Yesterday we here in the U.S. celebrated the 4th of July, Independence Day. We Americans love freedom!
Most Americans will tell you we’re the freest country in the world. In many respects we are. We enjoy broad freedoms of speech and expression. We have the freedom to follow whatever religious beliefs we choose. For the most part we have the freedom to live wherever we want, associate with whoever we want, and pursue whatever sort of work we want.
While we’re free from most external constraints, millions and millions of us are abusing our freedom and losing it. We’re creating our own personal prisons with invisible bars.
- Personal debt – Abusing our freedom to spend & borrow.
- Unfulfilling jobs – Locked in because of fear and debt.
- Addictions – Abusing free access to alcohol, prescription drugs, pornography.
- Poor heath – Self-inflicted through obesity, smoking, STDs.
- Over-commitment – Misusing freedom to control our own schedules.
- Guilt – Living in the past, bound by regrets and “what ifs”
- Loneliness – Using our freedom to abandon relationships and community rather than work through issues and problems.
Underlying all of these are the dynamic duo of personal imprisonment:
8 ) Pride – The belief that we can handle all of these things on our own or that we can’t possibly know that we’re struggling with one of these things.
9) Fear – The belief that the devil we’re living with is better than taking a step into the unknown to escape it.
Personal and Societal Problems
What’s sad is that these problems are mostly self-inflicted. And while we might refer to them as “personal problems,” when they reach epidemic proportions as they have in our culture, they affect everyone.
For those of us who recognize that these are societal problems that affect everyone, there’s often a strong desire to fix the problem. We try to legislate and reduce the freedom that’s being abused. Or we condemn and ostracize those whose self-inflicted problems become public.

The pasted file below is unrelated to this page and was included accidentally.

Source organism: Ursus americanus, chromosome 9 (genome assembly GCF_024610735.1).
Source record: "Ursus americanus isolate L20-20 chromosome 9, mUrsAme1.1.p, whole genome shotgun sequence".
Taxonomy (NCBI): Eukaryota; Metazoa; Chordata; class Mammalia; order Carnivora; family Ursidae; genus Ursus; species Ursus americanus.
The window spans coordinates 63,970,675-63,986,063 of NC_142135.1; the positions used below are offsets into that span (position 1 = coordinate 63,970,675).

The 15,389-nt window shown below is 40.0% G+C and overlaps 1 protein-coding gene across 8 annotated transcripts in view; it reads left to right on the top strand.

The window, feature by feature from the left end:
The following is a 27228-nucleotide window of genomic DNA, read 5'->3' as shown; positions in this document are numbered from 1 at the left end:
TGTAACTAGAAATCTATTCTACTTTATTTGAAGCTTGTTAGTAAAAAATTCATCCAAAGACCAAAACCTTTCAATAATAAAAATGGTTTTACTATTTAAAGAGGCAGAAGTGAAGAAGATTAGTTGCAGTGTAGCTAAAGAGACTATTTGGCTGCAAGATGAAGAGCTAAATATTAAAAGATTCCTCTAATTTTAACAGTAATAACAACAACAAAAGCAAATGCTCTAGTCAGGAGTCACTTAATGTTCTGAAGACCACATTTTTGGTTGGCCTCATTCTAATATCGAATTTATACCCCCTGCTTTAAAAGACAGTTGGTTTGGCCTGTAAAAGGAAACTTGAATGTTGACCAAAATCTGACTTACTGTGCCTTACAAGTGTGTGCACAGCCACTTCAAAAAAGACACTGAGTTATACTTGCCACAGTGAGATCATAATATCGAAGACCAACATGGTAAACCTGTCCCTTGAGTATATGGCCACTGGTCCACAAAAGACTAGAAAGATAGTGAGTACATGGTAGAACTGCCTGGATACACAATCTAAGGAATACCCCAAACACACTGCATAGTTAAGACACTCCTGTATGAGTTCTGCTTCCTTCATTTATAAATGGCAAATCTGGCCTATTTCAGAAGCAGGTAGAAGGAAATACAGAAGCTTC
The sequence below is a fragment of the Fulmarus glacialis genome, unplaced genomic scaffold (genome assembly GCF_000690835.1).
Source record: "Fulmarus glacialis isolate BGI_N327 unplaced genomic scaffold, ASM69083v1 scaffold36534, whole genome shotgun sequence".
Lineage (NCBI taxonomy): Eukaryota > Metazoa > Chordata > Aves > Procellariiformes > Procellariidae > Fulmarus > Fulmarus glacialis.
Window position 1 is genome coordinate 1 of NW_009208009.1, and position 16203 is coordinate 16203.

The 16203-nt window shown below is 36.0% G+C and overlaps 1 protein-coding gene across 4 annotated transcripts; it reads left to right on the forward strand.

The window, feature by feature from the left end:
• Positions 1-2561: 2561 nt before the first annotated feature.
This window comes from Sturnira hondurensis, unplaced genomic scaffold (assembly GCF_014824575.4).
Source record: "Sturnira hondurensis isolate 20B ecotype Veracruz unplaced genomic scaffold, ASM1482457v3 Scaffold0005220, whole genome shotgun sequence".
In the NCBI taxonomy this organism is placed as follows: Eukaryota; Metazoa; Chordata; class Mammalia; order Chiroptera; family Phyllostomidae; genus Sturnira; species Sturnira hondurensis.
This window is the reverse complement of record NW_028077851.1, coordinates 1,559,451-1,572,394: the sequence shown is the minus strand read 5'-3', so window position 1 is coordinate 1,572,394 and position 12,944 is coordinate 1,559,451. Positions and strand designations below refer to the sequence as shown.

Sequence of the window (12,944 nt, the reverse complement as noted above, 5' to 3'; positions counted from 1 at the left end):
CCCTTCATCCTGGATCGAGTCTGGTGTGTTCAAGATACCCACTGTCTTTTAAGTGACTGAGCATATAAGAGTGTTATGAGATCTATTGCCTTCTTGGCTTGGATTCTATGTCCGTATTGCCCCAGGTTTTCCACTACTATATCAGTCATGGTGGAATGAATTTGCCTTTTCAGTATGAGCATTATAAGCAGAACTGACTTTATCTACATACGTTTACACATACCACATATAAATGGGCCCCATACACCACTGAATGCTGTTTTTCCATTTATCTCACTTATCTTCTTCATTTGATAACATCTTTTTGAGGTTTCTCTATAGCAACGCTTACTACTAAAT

We are quick to point out the speck in our brother’s eye, while ignoring the log in our own. I say if we’re really concerned about these self-inflicted problems coming from abuses of freedom, let’s start from the inside out.
- Me – Take personal inventory. Where have I been abusing my freedom and hurting myself. Where do I need to get some outside help?
- My family – Am I encouraging and supporting my spouse to live responsibly? Am I raising my children to understand the responsibilities that come with freedom?
- My friends & extended family – Who do I love and genuinely want to see make the most of their life? Who have I earned the right to speak frankly too.
These are huge issues that we can’t afford to take lightly. Let’s reduce the emphasis on trying to change and regulate other people and instead focus on living the best life we possibly can. And let’s not do it out of fear of the negative, but rather because each of us matters. Each of us was created for a unique purpose.
You are too important to get caught up in and stay stuck in any of that junk!